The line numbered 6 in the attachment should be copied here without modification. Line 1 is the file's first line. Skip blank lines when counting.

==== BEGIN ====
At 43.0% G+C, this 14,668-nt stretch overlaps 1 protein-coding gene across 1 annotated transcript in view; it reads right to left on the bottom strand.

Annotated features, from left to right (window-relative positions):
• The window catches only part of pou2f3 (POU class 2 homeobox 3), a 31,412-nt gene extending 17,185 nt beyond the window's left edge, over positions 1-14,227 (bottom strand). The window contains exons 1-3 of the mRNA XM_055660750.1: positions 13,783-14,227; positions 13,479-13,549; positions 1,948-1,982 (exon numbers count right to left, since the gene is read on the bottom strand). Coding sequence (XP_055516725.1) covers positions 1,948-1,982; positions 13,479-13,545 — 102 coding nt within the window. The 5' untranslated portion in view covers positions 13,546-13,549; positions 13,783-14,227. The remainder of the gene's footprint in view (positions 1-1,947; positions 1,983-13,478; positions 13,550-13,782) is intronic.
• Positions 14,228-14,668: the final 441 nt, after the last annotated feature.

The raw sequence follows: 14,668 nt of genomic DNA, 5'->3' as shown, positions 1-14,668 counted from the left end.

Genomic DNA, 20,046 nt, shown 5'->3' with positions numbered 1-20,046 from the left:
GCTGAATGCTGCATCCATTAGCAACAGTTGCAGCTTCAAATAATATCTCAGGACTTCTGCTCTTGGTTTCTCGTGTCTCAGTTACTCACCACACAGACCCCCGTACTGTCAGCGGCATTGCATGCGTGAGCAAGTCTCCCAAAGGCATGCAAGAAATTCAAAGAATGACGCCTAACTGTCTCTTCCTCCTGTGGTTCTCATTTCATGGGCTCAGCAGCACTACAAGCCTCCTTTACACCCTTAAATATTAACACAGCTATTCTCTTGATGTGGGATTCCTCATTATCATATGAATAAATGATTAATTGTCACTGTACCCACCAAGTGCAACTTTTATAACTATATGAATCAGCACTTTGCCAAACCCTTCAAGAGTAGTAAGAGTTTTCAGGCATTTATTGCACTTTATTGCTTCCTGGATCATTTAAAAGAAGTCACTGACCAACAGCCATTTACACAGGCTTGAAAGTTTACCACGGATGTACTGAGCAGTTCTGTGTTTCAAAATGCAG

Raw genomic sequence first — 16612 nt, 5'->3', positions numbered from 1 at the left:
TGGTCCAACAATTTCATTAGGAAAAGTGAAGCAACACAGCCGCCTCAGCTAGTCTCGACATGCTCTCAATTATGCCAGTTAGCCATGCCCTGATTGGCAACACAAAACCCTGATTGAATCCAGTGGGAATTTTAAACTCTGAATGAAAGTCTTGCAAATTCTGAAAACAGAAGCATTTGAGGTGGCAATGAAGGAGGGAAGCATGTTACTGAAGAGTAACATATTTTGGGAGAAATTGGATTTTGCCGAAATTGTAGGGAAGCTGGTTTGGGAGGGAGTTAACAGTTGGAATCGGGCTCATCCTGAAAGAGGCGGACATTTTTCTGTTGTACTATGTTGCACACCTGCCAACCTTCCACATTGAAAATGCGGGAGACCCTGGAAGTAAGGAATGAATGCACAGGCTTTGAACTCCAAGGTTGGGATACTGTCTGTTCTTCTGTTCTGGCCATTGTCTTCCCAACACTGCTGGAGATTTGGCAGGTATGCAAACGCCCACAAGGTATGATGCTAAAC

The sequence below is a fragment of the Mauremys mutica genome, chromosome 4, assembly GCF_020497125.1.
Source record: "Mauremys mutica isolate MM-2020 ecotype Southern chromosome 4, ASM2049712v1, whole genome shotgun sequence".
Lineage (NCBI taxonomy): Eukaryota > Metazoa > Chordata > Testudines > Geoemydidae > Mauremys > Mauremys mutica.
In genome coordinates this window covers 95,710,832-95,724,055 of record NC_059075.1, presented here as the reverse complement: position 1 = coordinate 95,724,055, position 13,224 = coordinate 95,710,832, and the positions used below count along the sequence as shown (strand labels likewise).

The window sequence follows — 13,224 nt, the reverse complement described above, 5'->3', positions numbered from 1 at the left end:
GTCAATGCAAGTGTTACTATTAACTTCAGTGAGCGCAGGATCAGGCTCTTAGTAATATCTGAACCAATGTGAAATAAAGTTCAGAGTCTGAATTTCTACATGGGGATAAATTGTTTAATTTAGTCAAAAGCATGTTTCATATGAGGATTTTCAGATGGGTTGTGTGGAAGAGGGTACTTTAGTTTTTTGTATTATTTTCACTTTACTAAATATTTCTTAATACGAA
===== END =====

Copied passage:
Genomic DNA, 20,046 nt, shown 5'->3' with positions numbered 1-20,046 from the left: